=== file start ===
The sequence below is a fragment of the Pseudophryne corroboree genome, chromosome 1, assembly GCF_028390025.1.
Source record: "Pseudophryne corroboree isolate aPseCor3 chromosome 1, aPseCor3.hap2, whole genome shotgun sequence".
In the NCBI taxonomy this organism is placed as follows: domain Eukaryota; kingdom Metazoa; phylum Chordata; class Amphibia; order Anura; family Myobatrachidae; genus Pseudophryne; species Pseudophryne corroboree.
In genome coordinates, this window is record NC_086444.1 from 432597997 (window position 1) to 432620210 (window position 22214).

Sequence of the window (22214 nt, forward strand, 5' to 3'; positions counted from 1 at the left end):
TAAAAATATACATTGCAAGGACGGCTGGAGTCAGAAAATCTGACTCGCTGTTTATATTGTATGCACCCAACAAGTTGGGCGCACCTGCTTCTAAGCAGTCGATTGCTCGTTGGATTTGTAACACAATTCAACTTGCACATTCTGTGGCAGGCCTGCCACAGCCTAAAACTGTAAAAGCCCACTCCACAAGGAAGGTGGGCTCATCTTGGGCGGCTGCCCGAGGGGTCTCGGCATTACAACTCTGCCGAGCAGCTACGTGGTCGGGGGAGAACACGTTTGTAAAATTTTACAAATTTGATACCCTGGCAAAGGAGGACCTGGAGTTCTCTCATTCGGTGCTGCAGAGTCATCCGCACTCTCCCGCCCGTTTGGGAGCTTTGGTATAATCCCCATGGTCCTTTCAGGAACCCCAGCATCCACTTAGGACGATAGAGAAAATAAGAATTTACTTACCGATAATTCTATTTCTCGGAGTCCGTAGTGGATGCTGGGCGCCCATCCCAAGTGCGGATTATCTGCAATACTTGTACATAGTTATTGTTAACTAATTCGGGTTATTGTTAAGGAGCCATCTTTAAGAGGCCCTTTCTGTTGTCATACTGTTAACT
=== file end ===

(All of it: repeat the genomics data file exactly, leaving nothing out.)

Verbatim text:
The sequence below is a fragment of the Pseudophryne corroboree genome, chromosome 1, assembly GCF_028390025.1.
Source record: "Pseudophryne corroboree isolate aPseCor3 chromosome 1, aPseCor3.hap2, whole genome shotgun sequence".
In the NCBI taxonomy this organism is placed as follows: domain Eukaryota; kingdom Metazoa; phylum Chordata; class Amphibia; order Anura; family Myobatrachidae; genus Pseudophryne; species Pseudophryne corroboree.
In genome coordinates, this window is record NC_086444.1 from 432597997 (window position 1) to 432620210 (window position 22214).

Sequence of the window (22214 nt, forward strand, 5' to 3'; positions counted from 1 at the left end):
TAAAAATATACATTGCAAGGACGGCTGGAGTCAGAAAATCTGACTCGCTGTTTATATTGTATGCACCCAACAAGTTGGGCGCACCTGCTTCTAAGCAGTCGATTGCTCGTTGGATTTGTAACACAATTCAACTTGCACATTCTGTGGCAGGCCTGCCACAGCCTAAAACTGTAAAAGCCCACTCCACAAGGAAGGTGGGCTCATCTTGGGCGGCTGCCCGAGGGGTCTCGGCATTACAACTCTGCCGAGCAGCTACGTGGTCGGGGGAGAACACGTTTGTAAAATTTTACAAATTTGATACCCTGGCAAAGGAGGACCTGGAGTTCTCTCATTCGGTGCTGCAGAGTCATCCGCACTCTCCCGCCCGTTTGGGAGCTTTGGTATAATCCCCATGGTCCTTTCAGGAACCCCAGCATCCACTTAGGACGATAGAGAAAATAAGAATTTACTTACCGATAATTCTATTTCTCGGAGTCCGTAGTGGATGCTGGGCGCCCATCCCAAGTGCGGATTATCTGCAATACTTGTACATAGTTATTGTTAACTAATTCGGGTTATTGTTAAGGAGCCATCTTTAAGAGGCCCTTTCTGTTGTCATACTGTTAACT